Sixty-six percent of HR professionals at midsized companies believe they spend the right amount on their total cost of ownership, but only 27% consider all factors in their estimates.*
Today’s midsized companies are growing ever more lean and agile. HR professionals continue to take on more responsibility with less support, transforming them into strategic analysts who must prioritize business goals parallel to human capital management. But as senior HR managers juggle the tasks of an entire department, their ability to focus on accurately analyzing all that goes into managing their workforce is increasingly diminished.
HR leaders are looking for ways to effectively manage the cost associated with their workforces, a concept identified as the Total Cost of Ownership of Human Capital Management (TCO of HCM). But a recent TCO study from the ADP Research Institute® (ADPRI) found that a growing number of HR managers are grossly underestimating their TCO.
The ADPRI study showed that while well over half (58%) of HR leaders expressed familiarity with the concept of TCO, roughly only a quarter (27%) considered all five pillars that comprise HCM — payroll, employee benefits administration, human resources administration, talent management, and time and labor management — when estimating these costs.
Without a clear picture of these costs, HR may be costing the company its competitive advantage. While two thirds of HR leaders at midsized companies believe they’re spending the right amount on their TCO, just 22% formally analyzed those costs accurately in the past 12 months, the study showed.
Identifying this number — a company’s “big number” — empowers HR to focus more heavily on their vital roles in their company’s mission, such as developing and maintaining a talented workforce.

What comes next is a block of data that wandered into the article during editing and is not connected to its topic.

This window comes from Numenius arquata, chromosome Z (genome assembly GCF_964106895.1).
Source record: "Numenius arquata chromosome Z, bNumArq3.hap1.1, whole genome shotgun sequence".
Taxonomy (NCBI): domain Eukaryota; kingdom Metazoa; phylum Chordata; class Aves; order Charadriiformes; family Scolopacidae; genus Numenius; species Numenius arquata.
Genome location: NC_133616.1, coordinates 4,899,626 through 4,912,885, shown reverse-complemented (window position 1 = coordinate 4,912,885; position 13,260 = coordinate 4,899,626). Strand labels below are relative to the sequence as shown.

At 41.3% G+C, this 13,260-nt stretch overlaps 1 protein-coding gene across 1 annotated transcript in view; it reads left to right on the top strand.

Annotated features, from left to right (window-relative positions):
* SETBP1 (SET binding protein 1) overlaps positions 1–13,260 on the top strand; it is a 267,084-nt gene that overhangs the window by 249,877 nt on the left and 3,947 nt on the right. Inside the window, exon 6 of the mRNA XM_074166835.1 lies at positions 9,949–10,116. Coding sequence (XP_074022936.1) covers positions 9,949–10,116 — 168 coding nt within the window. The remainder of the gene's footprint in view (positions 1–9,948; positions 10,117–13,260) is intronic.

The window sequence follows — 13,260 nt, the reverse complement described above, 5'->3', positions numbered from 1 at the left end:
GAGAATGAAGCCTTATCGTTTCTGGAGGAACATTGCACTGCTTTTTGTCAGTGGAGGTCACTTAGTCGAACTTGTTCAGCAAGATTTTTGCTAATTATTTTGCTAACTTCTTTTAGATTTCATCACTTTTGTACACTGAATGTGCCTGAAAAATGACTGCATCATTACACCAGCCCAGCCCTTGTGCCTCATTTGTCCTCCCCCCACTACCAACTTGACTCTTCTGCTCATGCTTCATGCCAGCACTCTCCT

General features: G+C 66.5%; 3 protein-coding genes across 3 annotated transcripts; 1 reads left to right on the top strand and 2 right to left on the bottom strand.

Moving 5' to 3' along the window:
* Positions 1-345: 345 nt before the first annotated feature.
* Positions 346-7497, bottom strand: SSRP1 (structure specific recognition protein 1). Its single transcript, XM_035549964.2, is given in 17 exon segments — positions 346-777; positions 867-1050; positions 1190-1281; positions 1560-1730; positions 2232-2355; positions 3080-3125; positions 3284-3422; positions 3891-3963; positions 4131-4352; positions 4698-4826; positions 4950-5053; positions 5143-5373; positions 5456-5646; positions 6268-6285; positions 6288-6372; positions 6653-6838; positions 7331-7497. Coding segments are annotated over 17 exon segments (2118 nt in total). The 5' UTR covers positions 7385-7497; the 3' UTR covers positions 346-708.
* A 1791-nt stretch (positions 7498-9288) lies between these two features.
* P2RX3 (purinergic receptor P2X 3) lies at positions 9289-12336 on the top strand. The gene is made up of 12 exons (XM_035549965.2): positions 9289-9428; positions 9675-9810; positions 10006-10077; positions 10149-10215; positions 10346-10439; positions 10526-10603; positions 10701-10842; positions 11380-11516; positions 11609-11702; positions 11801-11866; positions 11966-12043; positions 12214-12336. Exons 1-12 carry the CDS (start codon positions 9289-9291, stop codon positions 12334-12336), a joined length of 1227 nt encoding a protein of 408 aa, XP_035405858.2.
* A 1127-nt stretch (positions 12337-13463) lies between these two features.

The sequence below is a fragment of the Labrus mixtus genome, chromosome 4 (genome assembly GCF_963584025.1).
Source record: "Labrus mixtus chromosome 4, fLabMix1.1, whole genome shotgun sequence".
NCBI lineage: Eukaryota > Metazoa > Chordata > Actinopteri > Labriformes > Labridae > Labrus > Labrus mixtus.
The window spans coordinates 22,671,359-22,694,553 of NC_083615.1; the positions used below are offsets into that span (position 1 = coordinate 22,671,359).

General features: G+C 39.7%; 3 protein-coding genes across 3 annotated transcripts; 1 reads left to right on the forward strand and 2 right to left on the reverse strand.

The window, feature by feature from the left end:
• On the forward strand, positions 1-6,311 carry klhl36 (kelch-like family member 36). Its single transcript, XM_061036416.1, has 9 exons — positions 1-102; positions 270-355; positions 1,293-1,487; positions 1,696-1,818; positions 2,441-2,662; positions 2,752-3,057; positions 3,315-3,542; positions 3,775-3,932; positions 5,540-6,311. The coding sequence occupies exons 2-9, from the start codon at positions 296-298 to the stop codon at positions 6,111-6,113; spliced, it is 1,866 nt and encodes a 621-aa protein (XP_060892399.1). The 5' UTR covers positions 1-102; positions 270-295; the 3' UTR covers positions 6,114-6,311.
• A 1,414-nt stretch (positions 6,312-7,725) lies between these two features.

“We have the ability to impact the bottom line,” says Ronald Moore, vice president of HR at Safe Horizon, a crime and abuse victims’ services agency based in New York. “We have done things in ways that have saved the organization money. Whether it’s health care costs, unemployment costs, worker’s compensation costs, we have done things in a way that has reduced the amount of expenditures that had to go to these things, which frees up our ability to help clients.”
At Safe Horizon, noticing the benefits of the counselors partnering with clients to find the right solutions enabled them to better manage their workforce and help blaze a trail for their organization. They now follow a similar model for handling employees.
“HR has very much adopted and absorbed its own version of client-centered practice in how we support and sustain the talent in the organization.” says Allen Gruenhut, Safe Horizon’s senior director of compensation and benefits. “It’s not as if we tell people what they need to do. We partner and collaborate with supervisors, managers, and directors in brainstorming with them to flesh out the options, the potential solutions, and what works best for that manager, short term as well as long term.”
Safe Horizon is just one organization where HCM is their HR department’s business. If they were only concerned with lowering costs for the organization and making sure its benefits are meeting federal requirements, they’d be ignoring half of the picture of successful human capital management.
For a deeper breakdown of the five pillars of HCM, download ADP Research Institute’s Total Cost of Ownership: How Midsized Companies Can Find Competitive Advantage whitepaper.
*These statistics were derived from the 2014 ADP Research Institute® (ADPRI) Total Cost of Ownership: How Midsized Businesses Can Find Competitive Advantage study.
This article originally appeared on the ADP@Work Blog.